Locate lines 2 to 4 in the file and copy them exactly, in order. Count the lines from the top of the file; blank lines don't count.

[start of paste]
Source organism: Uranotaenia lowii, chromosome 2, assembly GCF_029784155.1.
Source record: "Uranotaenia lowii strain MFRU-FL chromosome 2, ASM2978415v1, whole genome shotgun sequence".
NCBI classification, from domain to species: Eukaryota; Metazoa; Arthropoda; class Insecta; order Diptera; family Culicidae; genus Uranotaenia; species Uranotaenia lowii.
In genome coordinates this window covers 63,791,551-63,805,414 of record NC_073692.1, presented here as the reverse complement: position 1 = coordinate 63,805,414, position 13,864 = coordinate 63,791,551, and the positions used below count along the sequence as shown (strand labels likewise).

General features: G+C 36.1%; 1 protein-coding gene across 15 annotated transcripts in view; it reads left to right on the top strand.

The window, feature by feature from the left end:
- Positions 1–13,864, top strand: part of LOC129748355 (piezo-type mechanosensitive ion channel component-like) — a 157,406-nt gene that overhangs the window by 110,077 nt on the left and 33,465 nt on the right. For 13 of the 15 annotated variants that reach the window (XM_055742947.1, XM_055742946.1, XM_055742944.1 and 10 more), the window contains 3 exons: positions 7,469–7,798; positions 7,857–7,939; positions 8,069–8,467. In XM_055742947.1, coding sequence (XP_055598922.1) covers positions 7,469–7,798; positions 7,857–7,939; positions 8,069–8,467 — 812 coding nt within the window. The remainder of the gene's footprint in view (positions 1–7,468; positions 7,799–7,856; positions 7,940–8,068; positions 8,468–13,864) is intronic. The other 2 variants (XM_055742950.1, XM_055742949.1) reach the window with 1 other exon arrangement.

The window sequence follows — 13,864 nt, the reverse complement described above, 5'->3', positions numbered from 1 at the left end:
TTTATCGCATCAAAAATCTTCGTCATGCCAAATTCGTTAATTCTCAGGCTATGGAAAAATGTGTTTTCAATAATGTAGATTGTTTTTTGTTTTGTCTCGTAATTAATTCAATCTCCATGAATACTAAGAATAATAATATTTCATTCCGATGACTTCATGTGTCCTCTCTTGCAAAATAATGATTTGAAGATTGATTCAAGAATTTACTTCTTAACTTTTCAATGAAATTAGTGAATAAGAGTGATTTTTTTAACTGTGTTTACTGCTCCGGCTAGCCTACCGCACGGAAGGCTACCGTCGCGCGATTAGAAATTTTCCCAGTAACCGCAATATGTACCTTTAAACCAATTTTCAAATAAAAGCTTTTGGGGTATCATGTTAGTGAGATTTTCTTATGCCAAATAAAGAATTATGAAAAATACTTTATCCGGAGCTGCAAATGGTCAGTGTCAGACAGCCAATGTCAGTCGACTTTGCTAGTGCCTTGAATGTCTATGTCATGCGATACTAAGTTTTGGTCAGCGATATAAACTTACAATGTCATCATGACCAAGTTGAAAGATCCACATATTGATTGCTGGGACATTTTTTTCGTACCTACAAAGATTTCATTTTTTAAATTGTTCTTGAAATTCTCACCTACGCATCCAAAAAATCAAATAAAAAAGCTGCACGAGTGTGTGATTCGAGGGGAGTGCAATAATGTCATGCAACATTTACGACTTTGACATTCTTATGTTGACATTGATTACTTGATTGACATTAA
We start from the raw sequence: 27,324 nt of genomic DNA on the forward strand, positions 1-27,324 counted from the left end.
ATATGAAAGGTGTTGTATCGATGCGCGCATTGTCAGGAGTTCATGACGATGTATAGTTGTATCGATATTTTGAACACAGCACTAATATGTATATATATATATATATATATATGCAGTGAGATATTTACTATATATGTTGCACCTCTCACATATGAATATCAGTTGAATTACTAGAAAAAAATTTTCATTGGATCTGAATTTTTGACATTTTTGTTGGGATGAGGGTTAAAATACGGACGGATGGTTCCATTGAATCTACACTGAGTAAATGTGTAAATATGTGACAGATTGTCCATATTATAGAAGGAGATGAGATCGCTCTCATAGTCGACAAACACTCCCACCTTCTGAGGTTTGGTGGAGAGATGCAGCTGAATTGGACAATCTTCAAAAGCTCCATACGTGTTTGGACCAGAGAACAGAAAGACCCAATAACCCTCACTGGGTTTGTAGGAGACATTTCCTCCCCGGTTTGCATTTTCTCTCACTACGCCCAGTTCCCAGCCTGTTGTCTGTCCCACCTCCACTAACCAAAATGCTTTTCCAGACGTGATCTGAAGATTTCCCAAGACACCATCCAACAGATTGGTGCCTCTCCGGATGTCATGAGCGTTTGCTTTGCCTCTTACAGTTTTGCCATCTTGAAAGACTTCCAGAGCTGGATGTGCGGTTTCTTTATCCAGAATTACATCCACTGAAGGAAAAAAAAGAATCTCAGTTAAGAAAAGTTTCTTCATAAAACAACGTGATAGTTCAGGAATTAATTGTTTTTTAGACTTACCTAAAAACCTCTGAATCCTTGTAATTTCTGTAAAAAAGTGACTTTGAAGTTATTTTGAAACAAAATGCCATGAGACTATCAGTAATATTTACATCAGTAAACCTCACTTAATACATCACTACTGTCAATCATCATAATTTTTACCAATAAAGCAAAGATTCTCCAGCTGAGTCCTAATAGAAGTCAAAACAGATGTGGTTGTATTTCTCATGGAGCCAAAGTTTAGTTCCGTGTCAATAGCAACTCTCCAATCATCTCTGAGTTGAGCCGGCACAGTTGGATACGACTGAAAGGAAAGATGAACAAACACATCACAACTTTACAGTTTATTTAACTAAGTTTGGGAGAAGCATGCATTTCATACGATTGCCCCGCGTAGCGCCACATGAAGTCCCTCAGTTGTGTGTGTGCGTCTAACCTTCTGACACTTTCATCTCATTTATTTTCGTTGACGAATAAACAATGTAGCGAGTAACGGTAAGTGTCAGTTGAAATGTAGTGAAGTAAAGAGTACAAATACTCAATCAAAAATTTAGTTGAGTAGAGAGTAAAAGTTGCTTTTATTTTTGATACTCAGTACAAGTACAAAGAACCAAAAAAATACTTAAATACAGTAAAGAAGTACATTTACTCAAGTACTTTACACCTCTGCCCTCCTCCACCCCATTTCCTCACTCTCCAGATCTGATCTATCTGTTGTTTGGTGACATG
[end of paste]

Source record: "Uranotaenia lowii strain MFRU-FL chromosome 2, ASM2978415v1, whole genome shotgun sequence".
NCBI classification, from domain to species: Eukaryota; Metazoa; Arthropoda; class Insecta; order Diptera; family Culicidae; genus Uranotaenia; species Uranotaenia lowii.
In genome coordinates this window covers 63,791,551-63,805,414 of record NC_073692.1, presented here as the reverse complement: position 1 = coordinate 63,805,414, position 13,864 = coordinate 63,791,551, and the positions used below count along the sequence as shown (strand labels likewise).